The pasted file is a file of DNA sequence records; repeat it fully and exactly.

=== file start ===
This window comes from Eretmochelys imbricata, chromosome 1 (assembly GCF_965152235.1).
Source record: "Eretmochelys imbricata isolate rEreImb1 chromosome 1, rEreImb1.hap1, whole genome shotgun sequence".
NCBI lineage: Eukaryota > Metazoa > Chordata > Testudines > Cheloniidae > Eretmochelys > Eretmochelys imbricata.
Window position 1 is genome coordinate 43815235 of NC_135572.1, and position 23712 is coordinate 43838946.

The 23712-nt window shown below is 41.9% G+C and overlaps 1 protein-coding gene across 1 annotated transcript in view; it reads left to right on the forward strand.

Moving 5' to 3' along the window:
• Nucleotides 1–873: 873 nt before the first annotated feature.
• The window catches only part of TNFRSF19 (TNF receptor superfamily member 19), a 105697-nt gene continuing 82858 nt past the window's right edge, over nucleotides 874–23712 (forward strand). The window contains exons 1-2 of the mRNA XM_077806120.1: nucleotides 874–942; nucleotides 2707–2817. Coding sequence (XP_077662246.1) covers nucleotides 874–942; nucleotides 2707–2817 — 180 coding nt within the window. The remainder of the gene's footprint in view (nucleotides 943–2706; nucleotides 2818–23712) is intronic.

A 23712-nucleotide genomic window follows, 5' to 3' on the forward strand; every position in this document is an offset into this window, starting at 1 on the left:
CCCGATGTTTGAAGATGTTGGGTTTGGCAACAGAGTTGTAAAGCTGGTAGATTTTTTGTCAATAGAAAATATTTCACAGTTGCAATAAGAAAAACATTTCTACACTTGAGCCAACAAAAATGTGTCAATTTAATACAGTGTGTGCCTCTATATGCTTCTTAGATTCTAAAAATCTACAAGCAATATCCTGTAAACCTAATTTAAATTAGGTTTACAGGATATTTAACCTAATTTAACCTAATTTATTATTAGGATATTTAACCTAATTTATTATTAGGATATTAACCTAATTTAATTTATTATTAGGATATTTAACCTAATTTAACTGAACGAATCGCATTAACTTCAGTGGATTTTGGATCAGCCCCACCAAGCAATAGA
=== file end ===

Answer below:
This window comes from Eretmochelys imbricata, chromosome 1 (assembly GCF_965152235.1).
Source record: "Eretmochelys imbricata isolate rEreImb1 chromosome 1, rEreImb1.hap1, whole genome shotgun sequence".
NCBI lineage: Eukaryota > Metazoa > Chordata > Testudines > Cheloniidae > Eretmochelys > Eretmochelys imbricata.
Window position 1 is genome coordinate 43815235 of NC_135572.1, and position 23712 is coordinate 43838946.

The 23712-nt window shown below is 41.9% G+C and overlaps 1 protein-coding gene across 1 annotated transcript in view; it reads left to right on the forward strand.

Moving 5' to 3' along the window:
• Nucleotides 1–873: 873 nt before the first annotated feature.
• The window catches only part of TNFRSF19 (TNF receptor superfamily member 19), a 105697-nt gene continuing 82858 nt past the window's right edge, over nucleotides 874–23712 (forward strand). The window contains exons 1-2 of the mRNA XM_077806120.1: nucleotides 874–942; nucleotides 2707–2817. Coding sequence (XP_077662246.1) covers nucleotides 874–942; nucleotides 2707–2817 — 180 coding nt within the window. The remainder of the gene's footprint in view (nucleotides 943–2706; nucleotides 2818–23712) is intronic.

A 23712-nucleotide genomic window follows, 5' to 3' on the forward strand; every position in this document is an offset into this window, starting at 1 on the left:
CCCGATGTTTGAAGATGTTGGGTTTGGCAACAGAGTTGTAAAGCTGGTAGATTTTTTGTCAATAGAAAATATTTCACAGTTGCAATAAGAAAAACATTTCTACACTTGAGCCAACAAAAATGTGTCAATTTAATACAGTGTGTGCCTCTATATGCTTCTTAGATTCTAAAAATCTACAAGCAATATCCTGTAAACCTAATTTAAATTAGGTTTACAGGATATTTAACCTAATTTAACCTAATTTATTATTAGGATATTTAACCTAATTTATTATTAGGATATTAACCTAATTTAATTTATTATTAGGATATTTAACCTAATTTAACTGAACGAATCGCATTAACTTCAGTGGATTTTGGATCAGCCCCACCAAGCAATAGA